Enterprises can no longer slow down or stop―for even a minute. The costs are simply too high. Industry estimates put the average cost of IT downtime at $5,600 a minute, with the range of losses between $140,000 and $540,000 per hour. As part of their efforts to keep this expensive downtime at bay―and to ensure the continued viability and availability of data flowing through enterprises, data managers are increasingly turning to strategies such as automation and cloud services. Still, they continue to have difficulties and acknowledge that keeping their data environments up-to-date is holding them back from delivering more capabilities to their organizations.
These are the findings of a new survey of 220 data and IT managers, fielded among the membership of the Quest IOUG Database and Technology Community. The survey was conducted by Unisphere Research, a division of Information Today, Inc. in partnership with Dell EMC. Most survey respondents were either database administrators or IT managers from industries including financial services, healthcare, life sciences, technology services, and government. One in five were from companies with 5,000 or more employees.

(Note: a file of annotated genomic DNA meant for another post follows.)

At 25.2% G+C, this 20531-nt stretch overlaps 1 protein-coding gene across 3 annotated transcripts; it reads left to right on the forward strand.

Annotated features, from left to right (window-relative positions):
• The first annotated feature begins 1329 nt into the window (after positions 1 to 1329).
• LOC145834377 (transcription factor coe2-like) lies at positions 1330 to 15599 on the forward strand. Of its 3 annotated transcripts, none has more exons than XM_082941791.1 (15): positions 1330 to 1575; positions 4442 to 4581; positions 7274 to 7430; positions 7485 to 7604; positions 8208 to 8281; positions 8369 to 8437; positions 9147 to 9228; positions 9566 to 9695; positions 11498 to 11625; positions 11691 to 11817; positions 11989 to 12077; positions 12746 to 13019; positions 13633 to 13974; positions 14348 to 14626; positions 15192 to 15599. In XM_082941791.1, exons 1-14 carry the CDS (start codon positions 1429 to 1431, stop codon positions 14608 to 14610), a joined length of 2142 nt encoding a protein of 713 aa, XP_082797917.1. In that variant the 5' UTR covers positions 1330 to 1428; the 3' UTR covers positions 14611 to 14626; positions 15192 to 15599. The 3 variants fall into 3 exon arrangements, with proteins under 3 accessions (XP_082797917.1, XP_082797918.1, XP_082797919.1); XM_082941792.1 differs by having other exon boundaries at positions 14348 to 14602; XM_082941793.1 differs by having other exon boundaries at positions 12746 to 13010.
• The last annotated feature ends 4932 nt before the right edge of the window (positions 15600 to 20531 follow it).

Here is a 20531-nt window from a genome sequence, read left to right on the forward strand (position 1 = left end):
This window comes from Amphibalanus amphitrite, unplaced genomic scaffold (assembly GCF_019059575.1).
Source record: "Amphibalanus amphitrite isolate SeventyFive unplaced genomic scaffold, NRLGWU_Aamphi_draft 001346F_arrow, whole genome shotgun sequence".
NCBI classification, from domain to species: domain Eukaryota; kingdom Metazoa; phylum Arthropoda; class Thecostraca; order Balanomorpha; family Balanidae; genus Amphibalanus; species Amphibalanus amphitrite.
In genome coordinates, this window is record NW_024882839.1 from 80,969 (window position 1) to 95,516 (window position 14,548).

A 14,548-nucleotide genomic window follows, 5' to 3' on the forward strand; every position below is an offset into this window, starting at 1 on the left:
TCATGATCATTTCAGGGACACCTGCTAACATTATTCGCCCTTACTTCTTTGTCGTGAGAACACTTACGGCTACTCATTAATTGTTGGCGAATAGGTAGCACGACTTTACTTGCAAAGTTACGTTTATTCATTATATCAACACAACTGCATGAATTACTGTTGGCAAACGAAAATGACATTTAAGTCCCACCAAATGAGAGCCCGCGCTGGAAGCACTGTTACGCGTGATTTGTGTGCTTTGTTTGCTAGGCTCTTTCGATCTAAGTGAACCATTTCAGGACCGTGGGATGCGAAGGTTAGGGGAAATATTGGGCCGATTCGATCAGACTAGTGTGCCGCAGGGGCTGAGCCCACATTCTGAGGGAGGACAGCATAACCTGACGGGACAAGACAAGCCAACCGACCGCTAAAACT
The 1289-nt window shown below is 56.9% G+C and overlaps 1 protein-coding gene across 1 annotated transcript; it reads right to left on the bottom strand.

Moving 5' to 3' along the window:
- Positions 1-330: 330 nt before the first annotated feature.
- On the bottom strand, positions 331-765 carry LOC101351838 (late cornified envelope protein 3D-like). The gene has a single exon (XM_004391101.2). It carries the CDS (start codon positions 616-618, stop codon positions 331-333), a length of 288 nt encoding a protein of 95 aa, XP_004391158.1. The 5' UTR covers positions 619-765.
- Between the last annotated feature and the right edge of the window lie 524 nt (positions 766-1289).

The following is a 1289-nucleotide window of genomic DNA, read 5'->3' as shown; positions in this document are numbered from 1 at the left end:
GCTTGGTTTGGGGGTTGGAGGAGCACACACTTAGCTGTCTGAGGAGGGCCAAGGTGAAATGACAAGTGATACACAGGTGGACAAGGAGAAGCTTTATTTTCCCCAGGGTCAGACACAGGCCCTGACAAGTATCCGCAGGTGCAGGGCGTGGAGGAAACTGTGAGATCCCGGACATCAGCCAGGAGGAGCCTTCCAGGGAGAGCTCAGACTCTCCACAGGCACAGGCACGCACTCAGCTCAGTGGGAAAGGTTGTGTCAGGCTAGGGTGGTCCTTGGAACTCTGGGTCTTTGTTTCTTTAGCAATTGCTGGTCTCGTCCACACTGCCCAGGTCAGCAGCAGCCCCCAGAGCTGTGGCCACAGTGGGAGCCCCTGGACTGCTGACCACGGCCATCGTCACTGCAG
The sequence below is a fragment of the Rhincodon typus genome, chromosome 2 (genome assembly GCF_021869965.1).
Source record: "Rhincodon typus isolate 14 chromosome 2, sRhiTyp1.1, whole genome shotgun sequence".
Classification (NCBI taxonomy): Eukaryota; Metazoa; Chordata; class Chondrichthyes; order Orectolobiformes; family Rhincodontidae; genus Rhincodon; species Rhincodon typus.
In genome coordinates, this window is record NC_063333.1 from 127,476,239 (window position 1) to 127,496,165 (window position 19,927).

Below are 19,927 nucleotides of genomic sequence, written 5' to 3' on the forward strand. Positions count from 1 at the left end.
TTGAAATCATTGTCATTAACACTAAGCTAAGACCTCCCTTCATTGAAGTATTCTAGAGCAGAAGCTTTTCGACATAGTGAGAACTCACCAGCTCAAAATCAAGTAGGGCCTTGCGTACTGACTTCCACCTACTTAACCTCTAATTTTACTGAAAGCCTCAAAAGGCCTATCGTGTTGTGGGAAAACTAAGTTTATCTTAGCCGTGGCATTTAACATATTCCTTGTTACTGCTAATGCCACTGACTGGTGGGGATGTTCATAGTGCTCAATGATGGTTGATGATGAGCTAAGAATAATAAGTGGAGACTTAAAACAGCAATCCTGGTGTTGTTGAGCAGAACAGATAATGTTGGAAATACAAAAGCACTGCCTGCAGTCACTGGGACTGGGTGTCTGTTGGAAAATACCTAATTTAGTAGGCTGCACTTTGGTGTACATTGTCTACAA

The survey revealed the following trends:
- Routine database administration and maintenance tasks are cutting deeper into organizations’ competitiveness than ever before. Strategies to address this overhead include database consolidation and adoption of cloud-based services.
- Information technology budgets are expected to receive a significant boost in the year ahead as data environments expand.
- Today’s data environments are highly diverse—residing on many platforms and requiring a diversity of approaches to ensure data resiliency and availability. Oracle is no longer seen as the sole vendor providing solutions and support.
- Data managers are bracing for ransomware attacks and are looking to secondary data centers and cloud deployments to ensure continuity.
Data managers responding to the survey point out that ensuring the viability and security of data is a process that needs to engage the entire enterprise. “Determine the main security risks of the enterprise information system,” one respondent advised. “After the information security assessment and risk classification of the network and application system, the main security risks of the enterprise information system can be determined, and the enterprise can choose to avoid, reduce, accept, and other risk disposal measures.”